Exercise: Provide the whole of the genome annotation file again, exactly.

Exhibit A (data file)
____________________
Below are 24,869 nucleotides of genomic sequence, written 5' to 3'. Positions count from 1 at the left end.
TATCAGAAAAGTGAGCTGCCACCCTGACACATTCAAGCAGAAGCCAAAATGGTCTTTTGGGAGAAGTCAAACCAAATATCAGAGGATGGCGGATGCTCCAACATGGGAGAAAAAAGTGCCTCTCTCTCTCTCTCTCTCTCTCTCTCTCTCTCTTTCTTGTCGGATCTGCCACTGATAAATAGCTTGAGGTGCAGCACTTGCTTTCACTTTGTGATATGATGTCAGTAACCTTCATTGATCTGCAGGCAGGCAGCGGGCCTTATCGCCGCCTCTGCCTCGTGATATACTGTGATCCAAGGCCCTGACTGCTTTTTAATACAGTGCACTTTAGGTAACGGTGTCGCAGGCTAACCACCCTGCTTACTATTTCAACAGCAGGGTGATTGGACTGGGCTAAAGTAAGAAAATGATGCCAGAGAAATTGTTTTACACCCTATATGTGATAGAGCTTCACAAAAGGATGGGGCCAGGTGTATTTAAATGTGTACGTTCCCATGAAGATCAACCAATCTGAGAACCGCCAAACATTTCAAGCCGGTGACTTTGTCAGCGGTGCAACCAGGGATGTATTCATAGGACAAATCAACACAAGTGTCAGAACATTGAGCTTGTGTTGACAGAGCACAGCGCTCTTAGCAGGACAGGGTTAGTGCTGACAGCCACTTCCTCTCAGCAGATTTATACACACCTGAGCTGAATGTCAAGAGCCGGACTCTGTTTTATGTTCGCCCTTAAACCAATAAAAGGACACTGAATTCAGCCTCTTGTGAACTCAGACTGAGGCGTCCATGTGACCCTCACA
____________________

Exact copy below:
Below are 24,869 nucleotides of genomic sequence, written 5' to 3'. Positions count from 1 at the left end.
TATCAGAAAAGTGAGCTGCCACCCTGACACATTCAAGCAGAAGCCAAAATGGTCTTTTGGGAGAAGTCAAACCAAATATCAGAGGATGGCGGATGCTCCAACATGGGAGAAAAAAGTGCCTCTCTCTCTCTCTCTCTCTCTCTCTCTCTCTCTTTCTTGTCGGATCTGCCACTGATAAATAGCTTGAGGTGCAGCACTTGCTTTCACTTTGTGATATGATGTCAGTAACCTTCATTGATCTGCAGGCAGGCAGCGGGCCTTATCGCCGCCTCTGCCTCGTGATATACTGTGATCCAAGGCCCTGACTGCTTTTTAATACAGTGCACTTTAGGTAACGGTGTCGCAGGCTAACCACCCTGCTTACTATTTCAACAGCAGGGTGATTGGACTGGGCTAAAGTAAGAAAATGATGCCAGAGAAATTGTTTTACACCCTATATGTGATAGAGCTTCACAAAAGGATGGGGCCAGGTGTATTTAAATGTGTACGTTCCCATGAAGATCAACCAATCTGAGAACCGCCAAACATTTCAAGCCGGTGACTTTGTCAGCGGTGCAACCAGGGATGTATTCATAGGACAAATCAACACAAGTGTCAGAACATTGAGCTTGTGTTGACAGAGCACAGCGCTCTTAGCAGGACAGGGTTAGTGCTGACAGCCACTTCCTCTCAGCAGATTTATACACACCTGAGCTGAATGTCAAGAGCCGGACTCTGTTTTATGTTCGCCCTTAAACCAATAAAAGGACACTGAATTCAGCCTCTTGTGAACTCAGACTGAGGCGTCCATGTGACCCTCACA